Recognizing the King

By Amber Noel

A Reading from 1 Samuel 17:50-18:4

50 So David prevailed over the Philistine with a sling and a stone, striking down the Philistine and killing him; there was no sword in David’s hand. 51 Then David ran and stood over the Philistine; he grasped his sword, drew it out of its sheath, and killed him; then he cut off his head with it.

When the Philistines saw that their champion was dead, they fled. 52 The troops of Israel and Judah rose up with a shout and pursued the Philistines as far as Gath and the gates of Ekron, so that the wounded Philistines fell on the way from Shaaraim as far as Gath and Ekron. 53 The Israelites came back from chasing the Philistines, and they plundered their camp. 54 David took the head of the Philistine and brought it to Jerusalem; but he put his armor in his tent.

55 When Saul saw David go out against the Philistine, he said to Abner, the commander of the army, “Abner, whose son is this young man?” Abner said, “As your soul lives, O king, I do not know.” 56 The king said, “Inquire whose son the stripling is.” 57 On David’s return from killing the Philistine, Abner took him and brought him before Saul, with the head of the Philistine in his hand. 58 Saul said to him, “Whose son are you, young man?” And David answered, “I am the son of your servant Jesse the Bethlehemite.”

1 When David had finished speaking to Saul, the soul of Jonathan was bound to the soul of David, and Jonathan loved him as his own soul. 2 Saul took him that day and would not let him return to his father’s house. 3 Then Jonathan made a covenant with David, because he loved him as his own soul. 4 Jonathan stripped himself of the robe that he was wearing, and gave it to David, and his armor, and even his sword and his bow and his belt.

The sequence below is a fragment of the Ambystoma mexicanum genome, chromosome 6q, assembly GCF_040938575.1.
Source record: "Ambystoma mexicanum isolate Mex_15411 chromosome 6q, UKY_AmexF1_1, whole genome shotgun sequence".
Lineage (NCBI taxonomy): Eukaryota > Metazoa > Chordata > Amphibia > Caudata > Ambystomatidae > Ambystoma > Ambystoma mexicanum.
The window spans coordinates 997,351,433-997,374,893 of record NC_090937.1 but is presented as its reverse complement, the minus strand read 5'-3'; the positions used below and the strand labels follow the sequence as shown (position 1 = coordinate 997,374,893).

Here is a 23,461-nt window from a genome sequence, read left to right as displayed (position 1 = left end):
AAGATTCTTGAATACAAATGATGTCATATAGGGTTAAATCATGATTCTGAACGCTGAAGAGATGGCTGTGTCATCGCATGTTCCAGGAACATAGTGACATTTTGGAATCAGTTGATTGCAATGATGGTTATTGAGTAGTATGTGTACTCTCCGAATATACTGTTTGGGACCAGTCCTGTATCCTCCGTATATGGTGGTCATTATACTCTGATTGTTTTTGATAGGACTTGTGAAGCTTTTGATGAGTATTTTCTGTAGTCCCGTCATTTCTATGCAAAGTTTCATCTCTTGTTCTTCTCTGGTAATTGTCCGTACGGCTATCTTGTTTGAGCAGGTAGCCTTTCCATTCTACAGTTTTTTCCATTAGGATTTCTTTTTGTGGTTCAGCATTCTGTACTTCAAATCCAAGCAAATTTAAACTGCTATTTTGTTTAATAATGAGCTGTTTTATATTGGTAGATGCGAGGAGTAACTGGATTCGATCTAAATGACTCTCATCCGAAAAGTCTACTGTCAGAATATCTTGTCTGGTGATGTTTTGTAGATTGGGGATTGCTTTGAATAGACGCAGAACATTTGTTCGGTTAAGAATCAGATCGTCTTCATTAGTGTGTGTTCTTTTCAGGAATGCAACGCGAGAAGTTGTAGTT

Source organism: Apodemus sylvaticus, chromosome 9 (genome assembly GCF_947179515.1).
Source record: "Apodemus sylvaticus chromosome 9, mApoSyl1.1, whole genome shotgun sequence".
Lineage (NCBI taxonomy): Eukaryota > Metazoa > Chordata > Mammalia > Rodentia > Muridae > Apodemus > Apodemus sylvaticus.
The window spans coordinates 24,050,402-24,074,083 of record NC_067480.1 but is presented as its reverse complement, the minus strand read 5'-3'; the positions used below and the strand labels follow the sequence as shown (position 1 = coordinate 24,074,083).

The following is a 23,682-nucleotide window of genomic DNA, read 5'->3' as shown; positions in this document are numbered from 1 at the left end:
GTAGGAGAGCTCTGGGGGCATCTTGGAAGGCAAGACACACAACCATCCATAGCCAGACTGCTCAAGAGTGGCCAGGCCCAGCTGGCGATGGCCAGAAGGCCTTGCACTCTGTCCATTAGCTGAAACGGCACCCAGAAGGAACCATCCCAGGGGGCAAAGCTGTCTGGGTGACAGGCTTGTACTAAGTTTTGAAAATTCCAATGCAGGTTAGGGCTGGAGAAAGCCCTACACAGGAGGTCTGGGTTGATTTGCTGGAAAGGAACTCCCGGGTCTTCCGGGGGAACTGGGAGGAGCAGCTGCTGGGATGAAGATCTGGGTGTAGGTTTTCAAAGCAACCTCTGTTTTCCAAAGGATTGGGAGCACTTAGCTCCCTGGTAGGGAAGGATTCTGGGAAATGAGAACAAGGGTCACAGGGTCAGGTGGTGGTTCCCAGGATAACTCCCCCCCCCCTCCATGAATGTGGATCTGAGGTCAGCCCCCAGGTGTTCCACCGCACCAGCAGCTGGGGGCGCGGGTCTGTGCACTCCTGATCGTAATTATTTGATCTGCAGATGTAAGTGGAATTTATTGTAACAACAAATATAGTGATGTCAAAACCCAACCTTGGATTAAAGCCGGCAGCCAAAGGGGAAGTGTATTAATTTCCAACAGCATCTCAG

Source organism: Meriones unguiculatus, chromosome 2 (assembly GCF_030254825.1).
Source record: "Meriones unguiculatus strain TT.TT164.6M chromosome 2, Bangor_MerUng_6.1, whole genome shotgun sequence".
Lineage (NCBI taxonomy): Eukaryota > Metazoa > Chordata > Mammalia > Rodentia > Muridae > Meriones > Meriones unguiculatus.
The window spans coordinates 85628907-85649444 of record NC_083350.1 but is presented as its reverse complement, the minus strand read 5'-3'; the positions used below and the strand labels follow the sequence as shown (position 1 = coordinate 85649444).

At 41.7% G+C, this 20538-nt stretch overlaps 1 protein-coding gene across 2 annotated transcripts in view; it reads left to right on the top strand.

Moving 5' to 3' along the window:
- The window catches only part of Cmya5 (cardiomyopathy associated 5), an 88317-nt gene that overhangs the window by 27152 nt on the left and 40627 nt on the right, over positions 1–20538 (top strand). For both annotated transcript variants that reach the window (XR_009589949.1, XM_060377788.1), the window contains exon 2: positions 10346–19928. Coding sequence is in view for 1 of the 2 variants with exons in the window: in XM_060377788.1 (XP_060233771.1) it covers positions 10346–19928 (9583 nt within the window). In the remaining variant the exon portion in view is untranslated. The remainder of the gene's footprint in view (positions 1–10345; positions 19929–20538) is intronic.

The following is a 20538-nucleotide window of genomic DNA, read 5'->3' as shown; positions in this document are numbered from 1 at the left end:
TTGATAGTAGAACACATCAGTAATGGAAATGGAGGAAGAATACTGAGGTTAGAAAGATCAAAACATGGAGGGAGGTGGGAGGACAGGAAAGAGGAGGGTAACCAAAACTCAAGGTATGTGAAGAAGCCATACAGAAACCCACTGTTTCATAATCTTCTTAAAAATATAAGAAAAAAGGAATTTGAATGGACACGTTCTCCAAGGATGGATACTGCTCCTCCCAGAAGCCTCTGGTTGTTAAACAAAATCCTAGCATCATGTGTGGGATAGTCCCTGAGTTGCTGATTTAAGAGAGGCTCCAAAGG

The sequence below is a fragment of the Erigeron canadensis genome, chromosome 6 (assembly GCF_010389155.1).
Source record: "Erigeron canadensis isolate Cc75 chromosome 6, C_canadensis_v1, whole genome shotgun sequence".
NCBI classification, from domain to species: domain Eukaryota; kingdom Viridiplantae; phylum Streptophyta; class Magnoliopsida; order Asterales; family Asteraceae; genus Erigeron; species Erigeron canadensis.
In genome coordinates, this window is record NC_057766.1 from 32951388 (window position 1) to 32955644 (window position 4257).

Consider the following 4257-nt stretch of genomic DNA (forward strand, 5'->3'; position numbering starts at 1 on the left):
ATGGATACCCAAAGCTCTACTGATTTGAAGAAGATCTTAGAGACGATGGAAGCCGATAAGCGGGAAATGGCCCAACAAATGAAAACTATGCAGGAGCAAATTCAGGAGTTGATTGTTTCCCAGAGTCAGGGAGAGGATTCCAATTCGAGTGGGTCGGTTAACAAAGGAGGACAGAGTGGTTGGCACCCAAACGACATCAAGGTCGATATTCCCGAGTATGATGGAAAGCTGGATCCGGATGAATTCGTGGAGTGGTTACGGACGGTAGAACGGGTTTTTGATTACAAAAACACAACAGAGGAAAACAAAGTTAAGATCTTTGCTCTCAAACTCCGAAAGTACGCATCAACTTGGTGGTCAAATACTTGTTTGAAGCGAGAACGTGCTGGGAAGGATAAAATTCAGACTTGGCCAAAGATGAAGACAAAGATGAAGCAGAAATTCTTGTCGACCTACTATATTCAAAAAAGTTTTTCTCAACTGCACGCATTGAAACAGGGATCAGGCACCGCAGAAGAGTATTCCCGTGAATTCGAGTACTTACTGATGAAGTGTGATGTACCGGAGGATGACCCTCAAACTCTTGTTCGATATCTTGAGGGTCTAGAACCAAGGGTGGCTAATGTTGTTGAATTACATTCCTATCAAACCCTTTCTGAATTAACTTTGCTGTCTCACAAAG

What about David makes Jonathan love him — instantly, wholeheartedly, and loyally? What compels a prince practically to bow down before a teenaged manual laborer? David kills Goliath, comes before King Saul to answer who he is, where he’s from, and who his father is. And Prince Jonathan is stricken, from his soul, by this simple young man. Without premeditation, and with passionate abandonment, he removes all his signs of royalty and riches, and literally lowers all his defenses, and gives it all to David.

What is it that compels us, from the heart, toward certain other people? Perhaps it’s something we’re missing in our own lives that we see in them, and we’re attracted. When the victorious David comes obediently before Saul, answering the king’s questions simply and humbly, maybe Jonathan is gobsmacked to find here everything missing from his own house: honesty, courage, meekness, and undiluted trust in God.

But there’s something at play here beyond human affection, attachment theory, or psychological need. If we truly seek to know the character of God, we rejoice when we find it. Something in Jonathan was on the right track as he recognized the calling and presence of the Holy Spirit on David’s life. Yes, David was impressive. Yes, he was handsome. But so (we might imagine) were plenty of people in the royal household, including Jonathan’s own father, Saul.

When Jesus is brought obediently before the Sanhedrin to confess who he is, and where he is from, and who his Father is, it is tragic to think there was no Jonathan there to recognize him and to throw himself down, defenseless and weaponless, before him. No one had Jonathan’s guts to honor a true King when he saw one — humble, simple, God-fearing — before the ruling leaders. May we be given grace to do so, wherever we may find him, especially when it’s a risk, and especially in unlikely people and places.

Amber Noel, M.Div., is Associate Editor at the Living Church and Associate Director of The Living Church Institute. Off the clock, she is the author of short fiction, book and culture reviews, and work for the stage.

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Today we pray for:

St. David’s (Radnor) Church, Wayne, Pa.
The Diocese of Mara (Anglican Church of Tanzania)


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